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The problem is as follows:

By replacing each of the letters in the word CARE with 1, 2, 9, and 6 respectively, we form a square number: 1296 = 36^(2). What is remarkable is that, by using the same digital substitutions, the anagram, RACE, also forms a square number: 9216 = 96^(2). We shall call CARE (and RACE) a square anagram word pair and specify further that leading zeroes are not permitted, neither may a different letter have the same digital value as another letter.

Using words.txt (right click and 'Save Link/Target As...'), a 16K text file containing nearly two-thousand common English words, find all the square anagram word pairs (a palindromic word is NOT considered to be an anagram of itself).

What is the largest square number formed by any member of such a pair?

NOTE: All anagrams formed must be contained in the given text file.

I don't understand the mapping of CARE to 1296? How does that work? or are all permutation mappings meant to be tried i.e. all letters to 1-9?

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4 Answers 4

up vote 3 down vote accepted

In short: yes, all permutations need to be tried.

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1  
ok, that makes sense, poorly worded question IMO. –  dominic Dec 4 '10 at 20:52
2  
Totally agree mate. –  OJ. Dec 4 '10 at 21:08

All assignments of digits to letters are allowed. So C=1, A=2, R=3, E=4 would be a possible assignment ... except that 1234 is not a square, so that would be no good.

Maybe another example would help make it clear? If we assign A=6, E=5, T=2, then TEA = 256 = 16² and EAT = 625 = 25². So (TEA=256, EAT=625) is a square anagram word pair.

(Just because all assignments of digits to letters are allowed, does not mean that actually trying out all such assignments is the best way to solve the problem. There may be some other, cleverer, way to do it.)

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If you test all substitutions letter for digit, than you are looking for pairs of squares with properties:

  • have same length
  • have same digits with number of occurrences as in input string.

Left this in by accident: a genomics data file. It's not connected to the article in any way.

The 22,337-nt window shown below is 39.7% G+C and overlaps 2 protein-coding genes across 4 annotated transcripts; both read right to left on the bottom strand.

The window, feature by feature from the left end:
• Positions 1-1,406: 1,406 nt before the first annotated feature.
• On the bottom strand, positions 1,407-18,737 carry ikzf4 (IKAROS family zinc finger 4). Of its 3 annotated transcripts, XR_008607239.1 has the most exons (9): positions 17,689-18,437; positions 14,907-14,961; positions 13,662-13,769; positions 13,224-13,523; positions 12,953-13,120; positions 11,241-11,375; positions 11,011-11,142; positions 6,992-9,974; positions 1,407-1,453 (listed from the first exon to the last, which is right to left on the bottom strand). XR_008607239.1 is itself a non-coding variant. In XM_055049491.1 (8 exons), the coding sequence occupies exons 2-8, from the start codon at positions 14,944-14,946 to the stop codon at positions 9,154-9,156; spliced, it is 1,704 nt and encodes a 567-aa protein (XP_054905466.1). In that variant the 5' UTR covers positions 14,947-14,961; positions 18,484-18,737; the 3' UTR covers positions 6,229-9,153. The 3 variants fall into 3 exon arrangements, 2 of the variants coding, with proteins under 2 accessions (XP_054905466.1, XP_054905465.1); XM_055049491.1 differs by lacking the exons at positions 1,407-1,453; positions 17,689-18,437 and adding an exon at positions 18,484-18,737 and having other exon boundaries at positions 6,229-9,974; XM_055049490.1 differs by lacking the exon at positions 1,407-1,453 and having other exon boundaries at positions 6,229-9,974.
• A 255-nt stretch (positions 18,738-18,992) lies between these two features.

It is faster to find all these pairs of squares. There are 68 squares with length 4, 216 squares with length 5, ... Filtering all squares of same length by upper properties will generate 'small' number of pairs, which are solutions you are looking for.

These data is 'static', and doesn't depend on input strings. It can be calculated once and used for all input strings.

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Hmm. How to put this. The people who put together Project Euler promise that there is a solution that is under one minute for every problem, and there is only one problem that I think might fail this promise, but this is not it.

Yes, you could permute the digits, and try all permutations against all squares, but that would be a very large search space, not at all likely to be the (TM) right thing. In general, when you see that your "look" at the problem is going to generate a search that will take too long, you need to search something else.

Like, suppose you were asked to determine what numbers would be the result of multiplying two primes between 1 and a zillion. You could factor every number between 1 and a zillion, but it might be faster to take all combinations of two primes and multiply them. Since you are looking at combinations, you can start with two and go until your results are too large, then do the same with three, etc. By comparison, this should be much faster - and you don't have to multiply all the numbers out, you could take logs of all the primes and then just add them and find the limit for every prime, giving you a list of numbers you could add up.

There are a bunch of innovative solutions, but the first one you think of - especially the one you think of when Project Euler describes the problem, is likely to be wrong.

So, how can you approach this problem? There are probably too many permutations to look at, but maybe you can figure out something with mappings and comparing mappings?

(Trying to avoid giving it all away.)

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